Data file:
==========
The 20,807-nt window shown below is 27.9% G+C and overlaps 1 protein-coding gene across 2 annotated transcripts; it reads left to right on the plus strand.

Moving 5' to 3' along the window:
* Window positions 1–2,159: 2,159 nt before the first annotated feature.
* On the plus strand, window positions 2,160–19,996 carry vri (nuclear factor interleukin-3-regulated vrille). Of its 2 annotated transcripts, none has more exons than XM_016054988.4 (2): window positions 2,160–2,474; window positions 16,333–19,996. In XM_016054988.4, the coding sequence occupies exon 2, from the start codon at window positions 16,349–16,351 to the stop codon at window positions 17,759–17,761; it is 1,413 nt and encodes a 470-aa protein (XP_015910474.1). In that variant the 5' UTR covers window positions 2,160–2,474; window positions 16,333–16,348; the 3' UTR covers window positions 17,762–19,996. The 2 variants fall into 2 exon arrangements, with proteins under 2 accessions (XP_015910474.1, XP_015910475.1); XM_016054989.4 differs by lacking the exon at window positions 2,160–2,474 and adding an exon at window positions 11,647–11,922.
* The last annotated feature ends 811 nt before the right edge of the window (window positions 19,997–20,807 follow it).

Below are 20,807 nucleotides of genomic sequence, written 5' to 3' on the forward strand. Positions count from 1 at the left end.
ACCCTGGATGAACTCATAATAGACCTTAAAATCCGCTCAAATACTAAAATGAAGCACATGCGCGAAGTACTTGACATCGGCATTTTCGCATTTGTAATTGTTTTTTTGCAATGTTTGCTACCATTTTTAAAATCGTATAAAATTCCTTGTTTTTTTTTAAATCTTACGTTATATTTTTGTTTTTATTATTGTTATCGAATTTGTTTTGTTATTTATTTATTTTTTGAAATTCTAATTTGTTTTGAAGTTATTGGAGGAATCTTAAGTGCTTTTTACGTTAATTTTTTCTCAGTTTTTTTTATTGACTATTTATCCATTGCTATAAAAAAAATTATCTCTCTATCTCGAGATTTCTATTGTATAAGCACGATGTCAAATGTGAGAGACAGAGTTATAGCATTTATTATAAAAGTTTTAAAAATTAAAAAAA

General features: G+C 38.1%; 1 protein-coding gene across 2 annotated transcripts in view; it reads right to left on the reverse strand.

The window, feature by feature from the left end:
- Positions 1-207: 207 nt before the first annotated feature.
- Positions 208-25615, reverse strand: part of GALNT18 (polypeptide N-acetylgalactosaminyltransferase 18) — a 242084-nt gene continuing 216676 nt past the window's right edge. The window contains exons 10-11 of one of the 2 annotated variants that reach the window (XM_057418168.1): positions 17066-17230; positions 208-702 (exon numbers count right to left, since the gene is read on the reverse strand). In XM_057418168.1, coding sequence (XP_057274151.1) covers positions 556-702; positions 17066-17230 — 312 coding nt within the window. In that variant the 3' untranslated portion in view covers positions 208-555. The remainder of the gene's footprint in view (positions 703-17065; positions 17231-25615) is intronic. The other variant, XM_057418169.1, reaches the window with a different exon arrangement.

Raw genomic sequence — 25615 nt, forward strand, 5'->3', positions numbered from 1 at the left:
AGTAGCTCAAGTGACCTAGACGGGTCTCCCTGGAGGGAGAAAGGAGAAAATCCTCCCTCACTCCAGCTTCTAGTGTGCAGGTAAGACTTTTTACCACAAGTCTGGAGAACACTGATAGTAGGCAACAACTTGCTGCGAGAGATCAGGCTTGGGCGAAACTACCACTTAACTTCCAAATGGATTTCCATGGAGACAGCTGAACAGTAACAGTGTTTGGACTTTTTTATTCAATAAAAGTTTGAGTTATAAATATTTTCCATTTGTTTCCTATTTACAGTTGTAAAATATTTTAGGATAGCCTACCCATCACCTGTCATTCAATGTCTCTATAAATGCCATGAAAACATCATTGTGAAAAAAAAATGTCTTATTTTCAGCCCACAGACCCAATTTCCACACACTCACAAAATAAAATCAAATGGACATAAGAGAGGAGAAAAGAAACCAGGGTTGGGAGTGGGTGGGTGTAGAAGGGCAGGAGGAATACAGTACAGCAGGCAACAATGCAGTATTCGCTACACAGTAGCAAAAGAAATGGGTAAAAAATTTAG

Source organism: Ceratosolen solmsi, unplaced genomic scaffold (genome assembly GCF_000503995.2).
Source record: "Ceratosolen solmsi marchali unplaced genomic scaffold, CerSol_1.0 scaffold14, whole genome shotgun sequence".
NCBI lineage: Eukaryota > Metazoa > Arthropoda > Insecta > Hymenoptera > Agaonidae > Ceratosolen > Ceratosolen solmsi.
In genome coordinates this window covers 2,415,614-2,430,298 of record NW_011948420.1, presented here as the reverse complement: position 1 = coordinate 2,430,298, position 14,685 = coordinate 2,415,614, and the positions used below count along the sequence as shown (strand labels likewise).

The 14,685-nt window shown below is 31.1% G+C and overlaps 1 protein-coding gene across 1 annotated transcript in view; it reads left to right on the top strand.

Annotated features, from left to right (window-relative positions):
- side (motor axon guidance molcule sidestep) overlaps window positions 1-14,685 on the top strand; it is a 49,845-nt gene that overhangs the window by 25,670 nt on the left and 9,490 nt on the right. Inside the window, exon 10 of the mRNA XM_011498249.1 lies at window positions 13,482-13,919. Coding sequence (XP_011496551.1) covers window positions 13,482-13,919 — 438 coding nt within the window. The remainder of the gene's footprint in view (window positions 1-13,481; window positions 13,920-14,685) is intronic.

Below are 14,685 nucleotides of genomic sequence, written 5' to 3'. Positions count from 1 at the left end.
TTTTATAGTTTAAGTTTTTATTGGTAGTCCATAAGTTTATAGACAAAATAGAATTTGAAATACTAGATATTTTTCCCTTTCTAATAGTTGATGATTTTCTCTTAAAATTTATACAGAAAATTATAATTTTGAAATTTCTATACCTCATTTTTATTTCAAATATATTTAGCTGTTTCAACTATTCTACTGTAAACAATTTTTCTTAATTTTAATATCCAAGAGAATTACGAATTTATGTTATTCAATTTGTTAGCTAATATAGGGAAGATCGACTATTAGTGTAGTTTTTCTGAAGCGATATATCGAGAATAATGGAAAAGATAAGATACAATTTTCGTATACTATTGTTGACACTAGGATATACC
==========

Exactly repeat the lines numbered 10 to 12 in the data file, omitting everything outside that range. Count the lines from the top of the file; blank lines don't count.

- Positions 1-207: 207 nt before the first annotated feature.
- Positions 208-25615, reverse strand: part of GALNT18 (polypeptide N-acetylgalactosaminyltransferase 18) — a 242084-nt gene continuing 216676 nt past the window's right edge. The window contains exons 10-11 of one of the 2 annotated variants that reach the window (XM_057418168.1): positions 17066-17230; positions 208-702 (exon numbers count right to left, since the gene is read on the reverse strand). In XM_057418168.1, coding sequence (XP_057274151.1) covers positions 556-702; positions 17066-17230 — 312 coding nt within the window. In that variant the 3' untranslated portion in view covers positions 208-555. The remainder of the gene's footprint in view (positions 703-17065; positions 17231-25615) is intronic. The other variant, XM_057418169.1, reaches the window with a different exon arrangement.

Raw genomic sequence — 25615 nt, forward strand, 5'->3', positions numbered from 1 at the left: